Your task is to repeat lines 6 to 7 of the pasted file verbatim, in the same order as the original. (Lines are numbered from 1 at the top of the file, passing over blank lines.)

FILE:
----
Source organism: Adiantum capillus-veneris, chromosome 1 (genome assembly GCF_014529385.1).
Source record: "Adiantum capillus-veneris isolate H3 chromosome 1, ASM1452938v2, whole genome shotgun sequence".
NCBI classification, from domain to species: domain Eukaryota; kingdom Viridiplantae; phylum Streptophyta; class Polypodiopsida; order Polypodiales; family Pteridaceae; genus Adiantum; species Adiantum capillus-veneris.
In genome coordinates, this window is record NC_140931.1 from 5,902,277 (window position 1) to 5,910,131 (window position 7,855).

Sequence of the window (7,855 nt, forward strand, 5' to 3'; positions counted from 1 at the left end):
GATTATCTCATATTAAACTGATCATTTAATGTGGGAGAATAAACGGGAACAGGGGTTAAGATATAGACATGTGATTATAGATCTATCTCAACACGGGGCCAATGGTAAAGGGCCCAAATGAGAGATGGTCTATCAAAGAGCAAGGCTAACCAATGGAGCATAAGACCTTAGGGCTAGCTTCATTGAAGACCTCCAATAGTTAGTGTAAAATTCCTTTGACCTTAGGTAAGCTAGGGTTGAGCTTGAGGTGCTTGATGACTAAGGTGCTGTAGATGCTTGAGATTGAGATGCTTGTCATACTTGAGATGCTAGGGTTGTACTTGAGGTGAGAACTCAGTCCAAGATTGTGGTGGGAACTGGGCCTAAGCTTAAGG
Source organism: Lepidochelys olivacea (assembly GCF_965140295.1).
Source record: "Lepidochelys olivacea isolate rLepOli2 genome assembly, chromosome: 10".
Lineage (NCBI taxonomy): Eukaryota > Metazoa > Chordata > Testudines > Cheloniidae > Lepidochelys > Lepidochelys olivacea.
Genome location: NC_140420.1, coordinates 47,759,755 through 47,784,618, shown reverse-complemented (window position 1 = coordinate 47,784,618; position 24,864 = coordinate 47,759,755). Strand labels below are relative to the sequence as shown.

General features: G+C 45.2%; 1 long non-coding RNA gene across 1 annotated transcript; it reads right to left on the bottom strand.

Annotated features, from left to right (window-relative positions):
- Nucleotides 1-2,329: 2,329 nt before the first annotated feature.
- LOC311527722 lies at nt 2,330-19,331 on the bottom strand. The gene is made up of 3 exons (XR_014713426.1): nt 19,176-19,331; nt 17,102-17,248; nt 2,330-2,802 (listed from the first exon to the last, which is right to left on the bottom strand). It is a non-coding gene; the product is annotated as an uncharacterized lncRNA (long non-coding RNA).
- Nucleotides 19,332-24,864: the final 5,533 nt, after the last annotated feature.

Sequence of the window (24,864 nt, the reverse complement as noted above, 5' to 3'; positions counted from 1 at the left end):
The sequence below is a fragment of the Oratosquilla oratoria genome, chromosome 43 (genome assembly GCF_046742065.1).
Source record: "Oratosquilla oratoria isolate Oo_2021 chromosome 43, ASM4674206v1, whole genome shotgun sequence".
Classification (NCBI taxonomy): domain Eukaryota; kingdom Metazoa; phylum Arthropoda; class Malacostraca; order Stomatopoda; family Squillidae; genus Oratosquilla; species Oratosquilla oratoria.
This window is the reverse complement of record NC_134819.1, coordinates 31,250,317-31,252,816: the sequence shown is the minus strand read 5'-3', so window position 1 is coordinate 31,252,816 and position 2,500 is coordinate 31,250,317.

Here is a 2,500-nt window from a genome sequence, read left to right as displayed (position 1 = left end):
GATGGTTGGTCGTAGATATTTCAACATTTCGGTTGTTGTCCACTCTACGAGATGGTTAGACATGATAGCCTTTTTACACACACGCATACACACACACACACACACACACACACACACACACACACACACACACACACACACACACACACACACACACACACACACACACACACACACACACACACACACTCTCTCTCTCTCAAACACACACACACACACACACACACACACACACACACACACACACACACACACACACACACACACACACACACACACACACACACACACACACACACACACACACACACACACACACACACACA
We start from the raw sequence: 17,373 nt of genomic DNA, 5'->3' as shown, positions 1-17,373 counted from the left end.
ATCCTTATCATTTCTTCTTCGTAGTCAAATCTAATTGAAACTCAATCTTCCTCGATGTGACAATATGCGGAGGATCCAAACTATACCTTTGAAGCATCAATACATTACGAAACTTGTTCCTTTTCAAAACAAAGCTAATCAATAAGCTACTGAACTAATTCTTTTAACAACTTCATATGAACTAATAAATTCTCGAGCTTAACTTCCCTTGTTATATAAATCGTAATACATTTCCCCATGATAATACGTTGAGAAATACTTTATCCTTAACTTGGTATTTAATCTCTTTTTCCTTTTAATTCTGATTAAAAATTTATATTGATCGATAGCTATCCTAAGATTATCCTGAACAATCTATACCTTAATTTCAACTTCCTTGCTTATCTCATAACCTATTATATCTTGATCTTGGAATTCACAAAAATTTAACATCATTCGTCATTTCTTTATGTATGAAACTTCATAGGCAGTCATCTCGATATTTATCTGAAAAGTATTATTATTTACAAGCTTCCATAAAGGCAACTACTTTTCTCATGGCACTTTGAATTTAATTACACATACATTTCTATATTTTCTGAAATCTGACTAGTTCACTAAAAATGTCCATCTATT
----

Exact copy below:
GATTATCTCATATTAAACTGATCATTTAATGTGGGAGAATAAACGGGAACAGGGGTTAAGATATAGACATGTGATTATAGATCTATCTCAACACGGGGCCAATGGTAAAGGGCCCAAATGAGAGATGGTCTATCAAAGAGCAAGGCTAACCAATGGAGCATAAGACCTTAGGGCTAGCTTCATTGAAGACCTCCAATAGTTAGTGTAAAATTCCTTTGACCTTAGGTAAGCTAGGGTTGAGCTTGAGGTGCTTGATGACTAAGGTGCTGTAGATGCTTGAGATTGAGATGCTTGTCATACTTGAGATGCTAGGGTTGTACTTGAGGTGAGAACTCAGTCCAAGATTGTGGTGGGAACTGGGCCTAAGCTTAAGG
Source organism: Lepidochelys olivacea (assembly GCF_965140295.1).